The government announced Aug. 22 that U.S. Forces Japan will officially deploy five CV-22 Osprey transport aircraft at Yokota Air Base in western Tokyo from Oct. 1.

The number of Ospreys at the Yokota base will be increased to 10 by around 2024.

This is the first time that the tilt-rotor aircraft, which has been plagued by accidents and problems, will be deployed to Japan outside Okinawa Prefecture.

There will inevitably be more drills involving Ospreys in mainland Japan.

The deployment of Ospreys to the U.S. Air Force base in Tokyo suburbs raises a wide range of issues not limited to its military implications that require multifaceted policy decisions and responses, including possible effects on local communities.

The Japanese government needs to end its hands-off attitude toward U.S. military operations in Japan and squarely address concerns among local residents.

Osprey MV-22s operated by the U.S. Marine Corps were deployed to Marine Corps Air Station Futenma in Ginowan, Okinawa Prefecture, in 2012 despite strong opposition from people in the prefecture.

Currently, a fleet of 24 MV-22s is operated from the Futenma air base.

Safety concerns about the aircraft have been justified. At the end of 2016, an MV-22 crash-landed in shallow waters off Nago, a city in Okinawa.

The U.S. military temporarily grounded the MV-22 after the crash but Tokyo allowed the Marine Corps to resume Osprey flights less than a week after the accident, aggravating anger among local communities in the prefecture.

The CV-22 Osprey is designed mainly for special operations such as infiltration into enemy territory for rescuing hostages.

Since drills for special operations involving the CV-22s to be deployed to the Yokota base will include high-risk night and low-altitude flights, it is vital to take measures to secure the safety of local residents around the base and in expected exercise areas.

But the Japanese government apparently remains as reluctant as ever to tackle safety concerns related to U.S. bases in Japan.

The Defense Ministry has told The Asahi Shimbun that it has no information about when, where and what kind of drills involving the CV-22s at the Yokota base will be carried out because the aircraft is operated by the U.S. military.

This answer represents an outrageously irresponsible attitude on the part of the Japanese government.

The government has also been very half-hearted in dealing with the problem of noise pollution caused by the base. Residents around the base have filed many lawsuits to seek relief, but no real solution to the problem is in sight.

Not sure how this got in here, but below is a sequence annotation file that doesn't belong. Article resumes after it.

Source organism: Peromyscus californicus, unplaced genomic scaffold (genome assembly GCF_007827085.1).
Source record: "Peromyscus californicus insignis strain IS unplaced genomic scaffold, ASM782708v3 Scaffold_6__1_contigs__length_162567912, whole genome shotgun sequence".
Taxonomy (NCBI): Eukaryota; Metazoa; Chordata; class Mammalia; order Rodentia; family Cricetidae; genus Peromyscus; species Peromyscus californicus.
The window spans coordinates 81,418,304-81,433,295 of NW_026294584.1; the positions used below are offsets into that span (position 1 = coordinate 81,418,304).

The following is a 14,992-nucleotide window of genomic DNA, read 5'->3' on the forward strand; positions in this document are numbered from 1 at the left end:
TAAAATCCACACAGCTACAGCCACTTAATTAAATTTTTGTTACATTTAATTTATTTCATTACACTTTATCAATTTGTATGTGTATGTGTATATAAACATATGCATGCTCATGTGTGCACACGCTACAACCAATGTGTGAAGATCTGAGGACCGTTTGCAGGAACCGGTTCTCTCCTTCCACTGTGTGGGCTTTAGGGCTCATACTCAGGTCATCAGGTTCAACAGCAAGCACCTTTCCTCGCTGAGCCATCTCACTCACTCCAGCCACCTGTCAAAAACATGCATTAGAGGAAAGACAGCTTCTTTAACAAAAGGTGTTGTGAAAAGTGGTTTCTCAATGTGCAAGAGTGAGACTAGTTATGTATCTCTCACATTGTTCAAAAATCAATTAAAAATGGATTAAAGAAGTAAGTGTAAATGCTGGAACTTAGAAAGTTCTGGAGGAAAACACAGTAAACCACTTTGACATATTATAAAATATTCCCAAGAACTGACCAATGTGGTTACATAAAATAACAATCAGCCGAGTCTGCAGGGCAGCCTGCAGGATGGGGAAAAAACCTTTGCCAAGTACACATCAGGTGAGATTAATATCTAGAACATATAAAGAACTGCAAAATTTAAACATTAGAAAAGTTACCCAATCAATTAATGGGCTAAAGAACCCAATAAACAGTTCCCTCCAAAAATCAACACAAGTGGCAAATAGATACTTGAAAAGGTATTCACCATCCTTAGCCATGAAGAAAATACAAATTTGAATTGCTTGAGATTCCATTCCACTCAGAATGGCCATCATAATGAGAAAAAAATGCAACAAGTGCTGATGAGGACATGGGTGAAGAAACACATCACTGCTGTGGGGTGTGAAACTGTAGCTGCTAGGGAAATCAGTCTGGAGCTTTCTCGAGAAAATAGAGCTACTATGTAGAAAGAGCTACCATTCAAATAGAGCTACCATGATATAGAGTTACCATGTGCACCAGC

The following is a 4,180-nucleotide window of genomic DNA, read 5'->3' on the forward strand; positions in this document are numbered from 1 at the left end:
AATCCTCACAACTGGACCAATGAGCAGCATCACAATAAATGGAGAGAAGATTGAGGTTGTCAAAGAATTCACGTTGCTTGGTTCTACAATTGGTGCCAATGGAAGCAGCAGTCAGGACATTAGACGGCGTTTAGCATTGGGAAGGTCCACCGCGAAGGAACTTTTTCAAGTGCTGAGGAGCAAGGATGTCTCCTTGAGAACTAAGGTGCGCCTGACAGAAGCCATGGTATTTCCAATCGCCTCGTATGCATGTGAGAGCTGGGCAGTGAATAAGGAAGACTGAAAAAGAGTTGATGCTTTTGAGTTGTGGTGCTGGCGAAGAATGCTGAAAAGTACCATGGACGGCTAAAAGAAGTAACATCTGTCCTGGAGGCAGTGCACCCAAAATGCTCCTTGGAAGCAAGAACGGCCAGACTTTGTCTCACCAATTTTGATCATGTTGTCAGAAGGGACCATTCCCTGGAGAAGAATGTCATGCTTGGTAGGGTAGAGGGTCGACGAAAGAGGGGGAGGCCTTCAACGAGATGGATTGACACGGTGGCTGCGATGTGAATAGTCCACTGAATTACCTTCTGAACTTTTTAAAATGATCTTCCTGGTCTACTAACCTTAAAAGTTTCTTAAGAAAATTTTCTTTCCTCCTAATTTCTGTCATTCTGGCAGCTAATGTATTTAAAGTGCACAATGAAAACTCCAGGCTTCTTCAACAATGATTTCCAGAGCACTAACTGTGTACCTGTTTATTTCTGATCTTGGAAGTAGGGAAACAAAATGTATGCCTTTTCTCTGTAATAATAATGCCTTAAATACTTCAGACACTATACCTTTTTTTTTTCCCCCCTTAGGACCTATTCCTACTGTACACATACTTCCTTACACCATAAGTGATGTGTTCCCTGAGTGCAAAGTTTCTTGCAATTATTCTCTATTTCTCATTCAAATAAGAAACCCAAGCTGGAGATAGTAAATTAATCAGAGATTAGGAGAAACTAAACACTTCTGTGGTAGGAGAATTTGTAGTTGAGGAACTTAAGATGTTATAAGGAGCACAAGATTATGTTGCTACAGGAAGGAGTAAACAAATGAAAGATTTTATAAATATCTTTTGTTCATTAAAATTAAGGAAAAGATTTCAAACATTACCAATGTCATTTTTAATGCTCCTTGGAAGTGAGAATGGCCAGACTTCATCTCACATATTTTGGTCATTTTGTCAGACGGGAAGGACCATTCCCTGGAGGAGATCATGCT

Ospreys are also known to cause low-frequency pollution, a fact that further heightens the urgency of the need for measures to tackle the noise problem.

In Germany and Italy, the U.S. military is required to gain approval by the host countries before conducting drills, according to a survey by the Okinawa prefectural government.

These countries apparently have radically different policies concerning U.S. military drills within their territory from Japan. The Japanese government has set no clear rules for the matter, enjoys no right to receive any detailed information about exercises from the U.S. military and shows no willingness to demand such information.

The U.S. military originally intended to deploy CV-22s to Kadena Air Base in Okinawa, but changed the plan as the situation concerning the Futenma relocation project has become bitterly complicated.

It is doubtful, however, this change of the plan will help Okinawa’s burden of hosting so many U.S. military bases to be shared by the mainland.

The U.S. Air Force special operation unit in Japan is based at the Kadena base, which means the Ospreys to be deployed to the Yokota base are likely to fly to Okinawa frequently for drills.

At the root of the problem is the deeply flawed bilateral Status of Forces Agreement (SOFA), which grants various privileges to the U.S. forces in Japan.

Earlier this month, the National Governors’ Association called for radical reforms of the agreement, including the application of Japanese laws to the U.S. military and the establishment of Japanese local government’s authority to enter U.S. military facilities for investigations into crimes and accidents.

For far too long, the Japanese government has been too willing to acquiesce in anything the U.S. military does.

It is long overdue to review and reform the agreement to change fundamentally the one-sided relationship between the U.S. military and the Japanese government.

--The Asahi Shimbun, Aug. 24